Last week it was reported that U.S. GDP grew by 6.4% in Q1, primarily attributable to the boost delivered by new stimulus injections during the quarter. [i] [ii]
The predominant driver was consumer spending which grew 11.3% and contributed 7.4 percentage points to GDP, again driven by stimulus injections.
Between the massive government support and the rate of vaccination penetrating the U.S. population; it’s hard not to forecast strong growth again in Q2. [iii] [iv]
In fact, based on consensus estimates, we could expect year-over-year growth to be around 17%; driven by the forces mentioned above and the incredibly low base effect from Q2 2020. [v]
Further, the New York Fed’s GDP Nowcast suggests Q2 GDP may in at an 4.25% annual rate, implying 17% year-over-year growth. [vi]
Meanwhile, congress continues to debate the two major spending proposals by the Biden administration, totaling over $4 trillion. [vii] [viii]
And Americans continue to sit on stockpiled savings which totaled $2.8 trillion, or 14.9% of disposable income as of April. Assuming consumers have continued to spend, a $2.3 trillion estimate for May is not far-fetched. [ix]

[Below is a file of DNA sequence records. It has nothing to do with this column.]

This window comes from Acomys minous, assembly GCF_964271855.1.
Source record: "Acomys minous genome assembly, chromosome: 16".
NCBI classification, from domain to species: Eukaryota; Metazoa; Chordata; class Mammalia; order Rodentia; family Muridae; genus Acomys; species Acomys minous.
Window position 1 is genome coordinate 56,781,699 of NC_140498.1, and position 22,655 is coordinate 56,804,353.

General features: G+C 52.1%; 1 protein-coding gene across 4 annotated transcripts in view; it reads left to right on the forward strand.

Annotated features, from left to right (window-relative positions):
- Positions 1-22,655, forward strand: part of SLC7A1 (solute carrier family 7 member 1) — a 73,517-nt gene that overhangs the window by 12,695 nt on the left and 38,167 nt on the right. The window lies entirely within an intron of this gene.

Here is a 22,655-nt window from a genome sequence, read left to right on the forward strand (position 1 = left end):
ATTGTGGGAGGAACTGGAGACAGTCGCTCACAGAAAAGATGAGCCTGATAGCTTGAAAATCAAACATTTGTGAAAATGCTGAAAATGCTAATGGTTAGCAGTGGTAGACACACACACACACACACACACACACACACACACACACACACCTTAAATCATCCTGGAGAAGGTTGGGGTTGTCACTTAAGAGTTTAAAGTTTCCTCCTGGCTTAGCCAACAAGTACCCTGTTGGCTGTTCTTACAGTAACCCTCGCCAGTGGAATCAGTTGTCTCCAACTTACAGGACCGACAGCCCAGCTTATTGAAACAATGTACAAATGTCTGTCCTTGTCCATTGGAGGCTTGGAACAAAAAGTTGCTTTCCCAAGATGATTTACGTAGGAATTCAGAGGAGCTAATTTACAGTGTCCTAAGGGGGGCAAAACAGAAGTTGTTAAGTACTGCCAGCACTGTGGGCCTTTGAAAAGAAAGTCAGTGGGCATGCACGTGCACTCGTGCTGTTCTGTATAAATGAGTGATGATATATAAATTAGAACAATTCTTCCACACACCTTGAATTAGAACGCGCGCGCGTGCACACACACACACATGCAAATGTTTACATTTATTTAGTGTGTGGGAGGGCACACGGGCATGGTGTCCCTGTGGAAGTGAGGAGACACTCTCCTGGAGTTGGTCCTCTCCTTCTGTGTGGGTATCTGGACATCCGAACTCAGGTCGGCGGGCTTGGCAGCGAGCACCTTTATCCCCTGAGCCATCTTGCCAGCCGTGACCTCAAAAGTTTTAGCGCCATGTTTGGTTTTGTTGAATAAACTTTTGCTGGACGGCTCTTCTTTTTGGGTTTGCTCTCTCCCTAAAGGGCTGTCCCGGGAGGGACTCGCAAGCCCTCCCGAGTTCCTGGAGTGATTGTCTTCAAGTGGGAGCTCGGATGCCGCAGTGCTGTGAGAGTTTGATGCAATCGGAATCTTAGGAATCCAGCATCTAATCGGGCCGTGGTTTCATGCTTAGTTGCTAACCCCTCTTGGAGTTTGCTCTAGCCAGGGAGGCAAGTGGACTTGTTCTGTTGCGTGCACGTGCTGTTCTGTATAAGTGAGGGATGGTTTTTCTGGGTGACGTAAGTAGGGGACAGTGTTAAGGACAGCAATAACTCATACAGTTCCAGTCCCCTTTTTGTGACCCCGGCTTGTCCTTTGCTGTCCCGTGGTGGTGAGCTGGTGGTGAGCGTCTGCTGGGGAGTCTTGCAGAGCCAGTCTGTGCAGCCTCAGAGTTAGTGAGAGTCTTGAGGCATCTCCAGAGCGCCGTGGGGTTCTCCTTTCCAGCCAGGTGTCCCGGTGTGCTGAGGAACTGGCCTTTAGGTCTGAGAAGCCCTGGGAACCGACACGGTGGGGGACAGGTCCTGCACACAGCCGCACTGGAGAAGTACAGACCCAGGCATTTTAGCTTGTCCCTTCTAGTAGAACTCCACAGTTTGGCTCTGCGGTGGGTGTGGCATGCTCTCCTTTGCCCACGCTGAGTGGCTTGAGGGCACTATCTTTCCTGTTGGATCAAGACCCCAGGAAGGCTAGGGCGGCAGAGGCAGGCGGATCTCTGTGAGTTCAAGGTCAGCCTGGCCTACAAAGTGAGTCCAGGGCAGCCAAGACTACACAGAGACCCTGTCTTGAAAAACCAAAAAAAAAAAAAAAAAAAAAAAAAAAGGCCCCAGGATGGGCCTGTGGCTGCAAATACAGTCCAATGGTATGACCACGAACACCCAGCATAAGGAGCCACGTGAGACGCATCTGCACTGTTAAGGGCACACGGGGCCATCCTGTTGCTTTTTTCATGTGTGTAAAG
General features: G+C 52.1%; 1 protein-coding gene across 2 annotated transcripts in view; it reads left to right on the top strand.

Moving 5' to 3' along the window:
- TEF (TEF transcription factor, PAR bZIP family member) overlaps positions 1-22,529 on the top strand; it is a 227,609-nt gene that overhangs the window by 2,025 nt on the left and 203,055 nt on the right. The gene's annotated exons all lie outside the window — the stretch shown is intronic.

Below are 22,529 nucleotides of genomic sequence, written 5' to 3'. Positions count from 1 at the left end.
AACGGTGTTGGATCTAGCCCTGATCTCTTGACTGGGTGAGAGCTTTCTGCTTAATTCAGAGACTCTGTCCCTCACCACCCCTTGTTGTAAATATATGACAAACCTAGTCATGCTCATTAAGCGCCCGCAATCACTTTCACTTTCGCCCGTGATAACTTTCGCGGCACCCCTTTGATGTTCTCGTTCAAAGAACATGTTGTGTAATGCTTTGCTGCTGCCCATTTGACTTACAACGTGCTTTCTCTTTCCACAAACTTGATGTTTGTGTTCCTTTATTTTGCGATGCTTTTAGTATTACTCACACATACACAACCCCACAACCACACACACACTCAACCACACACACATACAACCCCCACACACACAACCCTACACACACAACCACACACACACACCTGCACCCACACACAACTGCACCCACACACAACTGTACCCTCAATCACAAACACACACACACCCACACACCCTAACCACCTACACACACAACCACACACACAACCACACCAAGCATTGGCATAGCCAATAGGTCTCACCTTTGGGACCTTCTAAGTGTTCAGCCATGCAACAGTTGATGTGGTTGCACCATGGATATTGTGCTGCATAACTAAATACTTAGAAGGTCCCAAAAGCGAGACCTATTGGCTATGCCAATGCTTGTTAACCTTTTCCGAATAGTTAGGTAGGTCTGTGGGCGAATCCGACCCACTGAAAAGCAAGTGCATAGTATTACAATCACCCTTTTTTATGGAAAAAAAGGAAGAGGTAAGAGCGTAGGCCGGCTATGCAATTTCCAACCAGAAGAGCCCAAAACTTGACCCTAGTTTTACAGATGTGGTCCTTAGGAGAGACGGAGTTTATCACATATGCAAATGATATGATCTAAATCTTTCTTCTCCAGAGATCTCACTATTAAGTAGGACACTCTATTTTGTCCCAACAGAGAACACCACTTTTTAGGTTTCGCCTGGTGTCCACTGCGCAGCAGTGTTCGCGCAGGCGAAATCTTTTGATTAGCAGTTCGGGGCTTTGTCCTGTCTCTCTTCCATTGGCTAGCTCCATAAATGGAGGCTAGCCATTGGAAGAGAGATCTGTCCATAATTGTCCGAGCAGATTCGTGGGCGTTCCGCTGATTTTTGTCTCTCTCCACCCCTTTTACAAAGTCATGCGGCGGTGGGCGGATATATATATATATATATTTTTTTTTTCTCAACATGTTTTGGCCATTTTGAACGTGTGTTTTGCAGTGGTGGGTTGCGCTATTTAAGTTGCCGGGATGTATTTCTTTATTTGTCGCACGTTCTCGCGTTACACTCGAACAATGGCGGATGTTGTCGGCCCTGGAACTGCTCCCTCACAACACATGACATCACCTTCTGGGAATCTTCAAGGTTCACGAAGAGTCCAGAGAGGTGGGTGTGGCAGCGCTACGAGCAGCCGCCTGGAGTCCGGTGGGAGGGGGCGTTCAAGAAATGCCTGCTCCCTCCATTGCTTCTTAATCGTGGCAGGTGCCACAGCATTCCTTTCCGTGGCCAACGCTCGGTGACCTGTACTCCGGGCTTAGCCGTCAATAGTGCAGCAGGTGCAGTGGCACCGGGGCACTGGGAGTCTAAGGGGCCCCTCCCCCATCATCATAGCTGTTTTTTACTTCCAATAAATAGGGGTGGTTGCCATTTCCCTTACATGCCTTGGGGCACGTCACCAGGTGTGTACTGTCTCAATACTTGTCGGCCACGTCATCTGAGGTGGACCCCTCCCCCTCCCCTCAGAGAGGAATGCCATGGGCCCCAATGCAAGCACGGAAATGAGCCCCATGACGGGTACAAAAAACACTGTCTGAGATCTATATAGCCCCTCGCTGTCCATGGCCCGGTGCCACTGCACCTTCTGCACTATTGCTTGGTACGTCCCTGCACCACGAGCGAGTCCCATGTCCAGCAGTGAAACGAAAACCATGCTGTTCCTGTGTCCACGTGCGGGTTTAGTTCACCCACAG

Taken alone, $2.3 trillion of stockpiled cash is over 10% of GDP. If consumers spend down their savings to pre-COVID levels and you add to that the various Biden proposals, we could see GDP jump by over 23%.
These federal transfer payments are designed to support the consumer. That will in turn drive more corporate profits. All of this “stimulative economic policy” is functionally dependent on a consumer that will unleash their animal spirits.
Stimulus is confined as a method of support and it’s working. Will it actually work its way back into consumption or lay dormant in savings accounts?
My guess is it will be spent, and stimulus will be confirmed to work.
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Tim Phillips, CEO, Phillips & Company